Pillar 3a: Start early and consistently make deposits
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Paying into Pillar 3a is worthwhile. Even bit by bit.

Maintain the standard of living you're accustomed to even after retirement with Pillar 3a. It's possible, if you take account of all the contributory factors. Deciding factors not only include the interest or return level, but above all, how long and how regularly deposits are made.

Interest rate levels have a crucial impact on asset growth

The interest rates have been at a record low for quite some time. In this environment, capital accumulation takes place significantly slower in Pillar 3a. For example, if you calculate with an interest rate of 0.1 percent over a time horizon of 35 years, during which the maximum amount of CHF 6,883 permitted today is always paid, then the resulting, cumulative interest income is CHF 4,386 and the final net worth is CHF 245,291. An extended low-interest phase significantly reduces wealth accumulation.

With the interest level rising again and an average interest rate of 1 percent, interest income would increase to almost CHF 48,710. At 4 percent, a final net worth more than twice as much comes together as with an interest rate/return of just 0.1 percent.

Interest rate/yield is crucial for wealth accumulation

Interest rate/yield is crucial for wealth accumulation

Asset performance in the case of regular payments (at the beginning of each year) of the current maximum amount of CHF 6,883 given differing assumptions regarding the average interest rate/yield

Source: Credit Suisse

Securities solutions generate higher yield opportunities

It is possible to raise the yield opportunities by using securities solutions. These historically have tended to bring better returns than interest accounts. But they do involve greater risks and fees. On the other hand, temporary fluctuations in value can often be dealt with in view of the long investment time horizon. For account holders who are more willing to take a risk and have a long investment time horizon, products with a high equity component are worth considering as they make it possible to achieve potentially higher returns. Here, it makes sense to consult with an expert.

Not paying in for several years results in savings gaps

Not all households pay annually into their private retirement provision. In contrast to the second pillar, missed deposits into Pillar 3a cannot be compensated later. The following scenario shows wealth accumulation with regular deposits of the current maximum amount of CHF 6,883 compared to a person who makes no deposits for a period of seven years. Apart from the missed deposits totaling CHF 48,181, there is also less interest income.

Based on a mixed 3a model with an interest account and securities solution, an average interest rate/yield of 3 percent or 2 percent is assumed. In Scenario A with 3 percent average interest, the accumulated interest income given constant deposits (A1) is almost CHF 53,000 higher than in the event of a seven-year deposit break (A2). In Scenario B with 2 percent annual yield, the interest loss was still around CHF 31,000.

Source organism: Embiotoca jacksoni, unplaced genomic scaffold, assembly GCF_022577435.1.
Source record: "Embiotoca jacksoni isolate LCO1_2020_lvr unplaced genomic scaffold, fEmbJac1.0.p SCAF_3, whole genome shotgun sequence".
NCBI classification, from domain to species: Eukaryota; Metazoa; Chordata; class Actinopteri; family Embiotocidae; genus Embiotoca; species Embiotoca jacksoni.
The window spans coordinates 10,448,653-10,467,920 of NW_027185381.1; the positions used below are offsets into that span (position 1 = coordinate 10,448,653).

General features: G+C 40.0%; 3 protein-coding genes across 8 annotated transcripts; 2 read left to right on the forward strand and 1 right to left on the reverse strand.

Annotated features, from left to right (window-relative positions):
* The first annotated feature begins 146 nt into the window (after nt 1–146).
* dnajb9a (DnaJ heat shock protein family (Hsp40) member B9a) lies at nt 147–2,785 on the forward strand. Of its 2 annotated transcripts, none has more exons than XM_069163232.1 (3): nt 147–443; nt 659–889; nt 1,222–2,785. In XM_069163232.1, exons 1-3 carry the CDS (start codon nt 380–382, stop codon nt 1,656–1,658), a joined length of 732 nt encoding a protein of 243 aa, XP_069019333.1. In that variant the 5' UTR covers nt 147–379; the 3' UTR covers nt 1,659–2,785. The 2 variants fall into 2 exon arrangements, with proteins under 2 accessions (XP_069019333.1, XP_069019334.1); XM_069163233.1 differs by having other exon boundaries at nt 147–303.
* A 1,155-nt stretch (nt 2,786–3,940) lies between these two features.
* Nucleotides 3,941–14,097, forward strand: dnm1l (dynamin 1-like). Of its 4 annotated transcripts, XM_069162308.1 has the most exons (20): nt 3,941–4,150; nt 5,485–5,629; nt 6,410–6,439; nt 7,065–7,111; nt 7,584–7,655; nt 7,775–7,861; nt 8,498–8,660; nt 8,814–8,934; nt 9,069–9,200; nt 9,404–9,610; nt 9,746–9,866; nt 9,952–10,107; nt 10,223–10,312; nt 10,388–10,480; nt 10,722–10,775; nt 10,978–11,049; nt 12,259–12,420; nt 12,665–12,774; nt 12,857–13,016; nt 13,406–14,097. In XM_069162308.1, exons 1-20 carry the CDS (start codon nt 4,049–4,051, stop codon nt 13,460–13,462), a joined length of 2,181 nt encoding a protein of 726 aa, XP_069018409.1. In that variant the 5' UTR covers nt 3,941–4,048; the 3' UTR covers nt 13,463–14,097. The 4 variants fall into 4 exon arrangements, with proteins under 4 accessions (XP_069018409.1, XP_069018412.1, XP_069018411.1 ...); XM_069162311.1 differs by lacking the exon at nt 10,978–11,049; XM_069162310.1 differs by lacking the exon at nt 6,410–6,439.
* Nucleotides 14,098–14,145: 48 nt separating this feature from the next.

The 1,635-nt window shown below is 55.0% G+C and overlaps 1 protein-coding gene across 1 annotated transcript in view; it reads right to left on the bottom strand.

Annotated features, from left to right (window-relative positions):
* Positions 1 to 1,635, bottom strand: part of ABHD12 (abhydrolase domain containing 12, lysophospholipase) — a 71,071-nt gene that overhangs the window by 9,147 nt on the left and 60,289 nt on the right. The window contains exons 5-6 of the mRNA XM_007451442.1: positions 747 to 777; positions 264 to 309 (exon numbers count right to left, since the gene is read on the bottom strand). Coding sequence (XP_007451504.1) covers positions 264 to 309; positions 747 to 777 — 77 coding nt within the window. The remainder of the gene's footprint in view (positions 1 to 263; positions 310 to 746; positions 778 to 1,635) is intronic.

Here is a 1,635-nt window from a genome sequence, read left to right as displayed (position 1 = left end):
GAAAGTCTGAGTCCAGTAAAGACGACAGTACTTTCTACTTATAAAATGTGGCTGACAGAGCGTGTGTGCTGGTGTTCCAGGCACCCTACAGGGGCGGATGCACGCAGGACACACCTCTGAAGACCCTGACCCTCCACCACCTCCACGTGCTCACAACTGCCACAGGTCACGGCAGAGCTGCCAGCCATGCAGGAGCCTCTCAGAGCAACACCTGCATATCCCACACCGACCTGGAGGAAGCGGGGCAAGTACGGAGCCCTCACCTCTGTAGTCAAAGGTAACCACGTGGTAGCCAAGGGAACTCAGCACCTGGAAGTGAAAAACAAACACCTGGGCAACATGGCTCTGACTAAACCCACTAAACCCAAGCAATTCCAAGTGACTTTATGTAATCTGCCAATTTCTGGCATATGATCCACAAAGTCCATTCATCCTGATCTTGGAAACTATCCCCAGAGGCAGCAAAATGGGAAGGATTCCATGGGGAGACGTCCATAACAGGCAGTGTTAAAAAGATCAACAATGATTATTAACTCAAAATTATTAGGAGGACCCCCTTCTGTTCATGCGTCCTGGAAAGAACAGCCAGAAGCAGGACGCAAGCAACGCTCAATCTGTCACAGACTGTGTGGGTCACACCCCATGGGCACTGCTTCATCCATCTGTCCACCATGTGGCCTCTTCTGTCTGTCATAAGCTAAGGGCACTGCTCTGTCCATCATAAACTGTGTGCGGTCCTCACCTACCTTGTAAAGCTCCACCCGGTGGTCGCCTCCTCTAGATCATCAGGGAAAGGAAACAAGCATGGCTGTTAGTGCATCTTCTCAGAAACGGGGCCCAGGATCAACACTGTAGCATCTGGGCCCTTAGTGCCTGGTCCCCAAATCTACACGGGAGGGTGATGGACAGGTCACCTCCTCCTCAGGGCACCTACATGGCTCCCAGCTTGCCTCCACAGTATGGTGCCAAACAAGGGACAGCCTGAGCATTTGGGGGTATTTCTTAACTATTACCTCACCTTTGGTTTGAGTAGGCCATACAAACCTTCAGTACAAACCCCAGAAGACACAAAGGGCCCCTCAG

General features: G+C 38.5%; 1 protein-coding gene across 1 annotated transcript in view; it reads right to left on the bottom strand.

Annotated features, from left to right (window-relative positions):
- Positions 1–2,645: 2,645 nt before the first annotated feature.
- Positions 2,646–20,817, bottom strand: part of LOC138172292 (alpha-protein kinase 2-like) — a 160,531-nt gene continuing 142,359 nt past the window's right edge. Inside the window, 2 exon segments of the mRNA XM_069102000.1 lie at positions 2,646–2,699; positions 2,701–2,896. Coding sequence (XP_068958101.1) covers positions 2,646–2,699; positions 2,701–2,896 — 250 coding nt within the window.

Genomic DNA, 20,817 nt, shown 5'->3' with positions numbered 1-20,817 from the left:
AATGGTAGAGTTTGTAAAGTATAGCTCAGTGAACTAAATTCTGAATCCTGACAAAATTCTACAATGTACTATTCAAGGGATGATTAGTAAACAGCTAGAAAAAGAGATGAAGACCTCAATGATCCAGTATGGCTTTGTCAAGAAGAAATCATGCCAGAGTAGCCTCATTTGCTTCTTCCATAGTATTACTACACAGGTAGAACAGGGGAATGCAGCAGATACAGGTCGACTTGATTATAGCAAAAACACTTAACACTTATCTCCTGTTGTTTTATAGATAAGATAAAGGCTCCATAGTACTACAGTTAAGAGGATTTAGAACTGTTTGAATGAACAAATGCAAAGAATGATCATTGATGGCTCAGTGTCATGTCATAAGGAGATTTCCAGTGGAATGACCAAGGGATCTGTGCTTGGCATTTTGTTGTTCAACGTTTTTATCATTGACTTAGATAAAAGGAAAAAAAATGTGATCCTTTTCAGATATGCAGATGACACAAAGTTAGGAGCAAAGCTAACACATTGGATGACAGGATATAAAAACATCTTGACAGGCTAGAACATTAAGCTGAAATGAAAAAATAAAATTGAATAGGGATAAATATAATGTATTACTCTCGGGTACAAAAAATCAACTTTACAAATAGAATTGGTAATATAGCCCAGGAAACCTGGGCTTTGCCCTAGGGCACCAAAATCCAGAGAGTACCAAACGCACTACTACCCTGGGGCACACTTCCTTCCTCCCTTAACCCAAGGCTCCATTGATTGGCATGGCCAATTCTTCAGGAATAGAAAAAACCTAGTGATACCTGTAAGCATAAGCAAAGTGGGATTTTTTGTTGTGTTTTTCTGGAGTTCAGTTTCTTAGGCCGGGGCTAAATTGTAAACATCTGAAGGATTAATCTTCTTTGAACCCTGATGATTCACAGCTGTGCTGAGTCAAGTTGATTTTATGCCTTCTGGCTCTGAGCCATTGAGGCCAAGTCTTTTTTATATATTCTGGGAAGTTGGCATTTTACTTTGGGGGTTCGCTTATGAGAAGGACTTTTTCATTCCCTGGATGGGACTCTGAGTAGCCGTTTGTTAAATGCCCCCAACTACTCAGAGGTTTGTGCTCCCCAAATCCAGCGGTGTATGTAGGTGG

Not paying in regularly reduces compound interest effect

Not paying in regularly reduces compound interest effect

Asset performance in the case of regular payments (at the beginning each year) of the current maximum amount of CHF 6,883 compared to a seven-year deposit break; average interest rate/yield of 2% and 3% p.a.

Source: Credit Suisse

Investing in your pension provision early on pays off

The older they get, the Swiss tend to pay into Pillar 3a more frequently. However, for wealth accumulation, it would make more sense to start with retirement savings at as young an age as possible because anyone who saves over a relatively long period of time will achieve a higher final net worth with the same interest rate. In the following scenario, an annual deposit of approx. CHF 4,916 over a period of 35 years results in a higher final net worth than if the maximum amount of CHF 6,883 is deposited annually over a period of 25 years.

Although the total deposits are identical, the "early bird" achieves assets that are CHF 25,000 higher in the end than if the savings had started ten years later. It is therefore advisable to start saving for retirement at an early age – even if it is not possible to pay in the maximum amount.

It pays to start early with Pillar 3a

It pays to start early – even with relatively small amounts

Asset performance in the case of regular payments (at the beginning of each year) of CHF 4,916 compared to payments of the current maximum amount but with a ten-year delay; average interest rate/yield of 2% p.a.

Source: Credit Suisse

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